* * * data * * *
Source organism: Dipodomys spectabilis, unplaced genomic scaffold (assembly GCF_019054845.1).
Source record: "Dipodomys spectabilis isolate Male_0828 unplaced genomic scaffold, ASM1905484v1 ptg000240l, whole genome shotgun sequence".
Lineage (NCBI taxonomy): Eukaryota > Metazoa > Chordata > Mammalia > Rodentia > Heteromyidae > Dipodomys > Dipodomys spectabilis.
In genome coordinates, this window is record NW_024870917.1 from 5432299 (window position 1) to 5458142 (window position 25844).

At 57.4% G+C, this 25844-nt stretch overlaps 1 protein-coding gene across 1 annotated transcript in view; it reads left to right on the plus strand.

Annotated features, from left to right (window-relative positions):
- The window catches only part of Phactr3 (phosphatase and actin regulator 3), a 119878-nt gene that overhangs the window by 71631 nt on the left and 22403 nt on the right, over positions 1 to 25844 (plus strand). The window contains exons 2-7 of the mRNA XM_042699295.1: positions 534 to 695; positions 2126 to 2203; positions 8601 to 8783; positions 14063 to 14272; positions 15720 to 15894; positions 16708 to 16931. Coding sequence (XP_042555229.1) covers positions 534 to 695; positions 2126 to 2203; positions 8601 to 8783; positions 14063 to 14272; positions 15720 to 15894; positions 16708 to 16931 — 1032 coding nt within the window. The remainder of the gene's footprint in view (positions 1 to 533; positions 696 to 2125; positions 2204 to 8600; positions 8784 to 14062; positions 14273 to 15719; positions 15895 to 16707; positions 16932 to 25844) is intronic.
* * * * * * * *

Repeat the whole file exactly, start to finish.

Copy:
Source organism: Dipodomys spectabilis, unplaced genomic scaffold (assembly GCF_019054845.1).
Source record: "Dipodomys spectabilis isolate Male_0828 unplaced genomic scaffold, ASM1905484v1 ptg000240l, whole genome shotgun sequence".
Lineage (NCBI taxonomy): Eukaryota > Metazoa > Chordata > Mammalia > Rodentia > Heteromyidae > Dipodomys > Dipodomys spectabilis.
In genome coordinates, this window is record NW_024870917.1 from 5432299 (window position 1) to 5458142 (window position 25844).

At 57.4% G+C, this 25844-nt stretch overlaps 1 protein-coding gene across 1 annotated transcript in view; it reads left to right on the plus strand.

Annotated features, from left to right (window-relative positions):
- The window catches only part of Phactr3 (phosphatase and actin regulator 3), a 119878-nt gene that overhangs the window by 71631 nt on the left and 22403 nt on the right, over positions 1 to 25844 (plus strand). The window contains exons 2-7 of the mRNA XM_042699295.1: positions 534 to 695; positions 2126 to 2203; positions 8601 to 8783; positions 14063 to 14272; positions 15720 to 15894; positions 16708 to 16931. Coding sequence (XP_042555229.1) covers positions 534 to 695; positions 2126 to 2203; positions 8601 to 8783; positions 14063 to 14272; positions 15720 to 15894; positions 16708 to 16931 — 1032 coding nt within the window. The remainder of the gene's footprint in view (positions 1 to 533; positions 696 to 2125; positions 2204 to 8600; positions 8784 to 14062; positions 14273 to 15719; positions 15895 to 16707; positions 16932 to 25844) is intronic.